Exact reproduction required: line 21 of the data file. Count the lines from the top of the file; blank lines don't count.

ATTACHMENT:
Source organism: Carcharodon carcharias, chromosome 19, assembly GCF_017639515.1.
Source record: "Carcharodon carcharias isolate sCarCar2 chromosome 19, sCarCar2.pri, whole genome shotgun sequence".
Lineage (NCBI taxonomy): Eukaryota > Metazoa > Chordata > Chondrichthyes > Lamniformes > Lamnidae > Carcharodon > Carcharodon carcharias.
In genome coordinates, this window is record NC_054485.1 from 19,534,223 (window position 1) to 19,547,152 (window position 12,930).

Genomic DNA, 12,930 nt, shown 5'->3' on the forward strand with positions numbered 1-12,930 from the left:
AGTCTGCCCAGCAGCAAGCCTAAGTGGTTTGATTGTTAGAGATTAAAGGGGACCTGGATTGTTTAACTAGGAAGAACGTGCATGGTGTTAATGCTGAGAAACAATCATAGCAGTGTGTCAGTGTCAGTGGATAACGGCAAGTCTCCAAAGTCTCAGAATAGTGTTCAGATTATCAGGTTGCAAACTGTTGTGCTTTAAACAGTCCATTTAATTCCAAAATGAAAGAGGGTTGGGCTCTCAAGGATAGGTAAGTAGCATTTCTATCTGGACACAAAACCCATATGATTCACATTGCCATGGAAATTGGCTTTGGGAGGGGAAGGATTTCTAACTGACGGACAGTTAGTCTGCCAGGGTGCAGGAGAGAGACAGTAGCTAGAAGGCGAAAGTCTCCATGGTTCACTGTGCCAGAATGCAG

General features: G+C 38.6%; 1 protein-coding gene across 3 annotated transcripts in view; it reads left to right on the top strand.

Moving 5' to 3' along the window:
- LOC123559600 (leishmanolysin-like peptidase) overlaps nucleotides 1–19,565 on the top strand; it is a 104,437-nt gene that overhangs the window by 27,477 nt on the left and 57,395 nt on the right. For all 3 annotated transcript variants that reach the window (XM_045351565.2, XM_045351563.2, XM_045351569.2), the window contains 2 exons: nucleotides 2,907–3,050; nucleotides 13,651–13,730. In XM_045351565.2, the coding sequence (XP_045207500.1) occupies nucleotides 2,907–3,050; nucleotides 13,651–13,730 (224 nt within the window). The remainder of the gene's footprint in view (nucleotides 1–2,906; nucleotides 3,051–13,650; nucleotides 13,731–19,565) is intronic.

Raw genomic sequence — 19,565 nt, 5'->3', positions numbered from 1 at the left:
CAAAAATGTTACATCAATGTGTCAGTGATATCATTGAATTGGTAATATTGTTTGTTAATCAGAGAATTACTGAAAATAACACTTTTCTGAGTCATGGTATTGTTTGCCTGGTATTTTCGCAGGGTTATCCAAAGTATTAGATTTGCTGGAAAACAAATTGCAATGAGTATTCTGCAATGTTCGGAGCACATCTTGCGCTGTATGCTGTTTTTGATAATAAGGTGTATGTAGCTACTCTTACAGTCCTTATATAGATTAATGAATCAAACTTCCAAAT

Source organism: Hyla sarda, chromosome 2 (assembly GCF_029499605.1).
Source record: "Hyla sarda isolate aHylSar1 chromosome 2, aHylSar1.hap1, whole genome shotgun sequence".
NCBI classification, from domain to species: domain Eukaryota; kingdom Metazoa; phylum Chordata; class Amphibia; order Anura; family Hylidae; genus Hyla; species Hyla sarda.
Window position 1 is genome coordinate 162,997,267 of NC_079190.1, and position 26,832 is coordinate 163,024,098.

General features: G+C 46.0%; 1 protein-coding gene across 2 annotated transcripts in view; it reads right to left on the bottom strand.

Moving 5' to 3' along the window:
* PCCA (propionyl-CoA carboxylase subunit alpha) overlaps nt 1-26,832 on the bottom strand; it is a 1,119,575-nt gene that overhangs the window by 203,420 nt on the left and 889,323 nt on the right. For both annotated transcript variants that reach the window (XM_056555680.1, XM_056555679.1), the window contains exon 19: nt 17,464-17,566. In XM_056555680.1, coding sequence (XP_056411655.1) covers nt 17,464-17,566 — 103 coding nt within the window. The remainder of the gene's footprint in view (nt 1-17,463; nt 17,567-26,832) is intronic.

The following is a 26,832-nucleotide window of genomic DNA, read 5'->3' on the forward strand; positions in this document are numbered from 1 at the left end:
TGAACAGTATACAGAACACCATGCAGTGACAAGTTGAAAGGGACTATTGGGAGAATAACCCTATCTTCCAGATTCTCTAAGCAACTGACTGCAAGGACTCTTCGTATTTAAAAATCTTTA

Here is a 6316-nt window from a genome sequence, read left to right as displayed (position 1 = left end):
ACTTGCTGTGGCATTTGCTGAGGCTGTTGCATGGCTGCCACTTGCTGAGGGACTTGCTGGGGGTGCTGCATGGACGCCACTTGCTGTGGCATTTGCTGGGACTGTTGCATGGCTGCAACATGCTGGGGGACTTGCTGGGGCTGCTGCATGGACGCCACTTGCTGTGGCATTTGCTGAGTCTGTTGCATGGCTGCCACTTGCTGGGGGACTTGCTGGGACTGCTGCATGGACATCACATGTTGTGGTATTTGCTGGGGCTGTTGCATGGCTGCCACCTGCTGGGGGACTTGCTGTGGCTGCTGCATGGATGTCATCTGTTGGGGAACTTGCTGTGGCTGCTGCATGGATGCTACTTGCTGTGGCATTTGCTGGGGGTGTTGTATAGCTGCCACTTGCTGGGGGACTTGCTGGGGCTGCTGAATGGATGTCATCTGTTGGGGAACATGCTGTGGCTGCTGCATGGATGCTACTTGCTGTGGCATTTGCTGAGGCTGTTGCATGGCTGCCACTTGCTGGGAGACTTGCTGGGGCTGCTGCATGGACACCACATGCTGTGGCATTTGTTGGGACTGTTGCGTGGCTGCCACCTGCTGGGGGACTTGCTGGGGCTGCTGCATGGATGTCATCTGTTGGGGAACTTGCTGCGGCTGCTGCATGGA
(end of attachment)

Here is a 6316-nt window from a genome sequence, read left to right as displayed (position 1 = left end):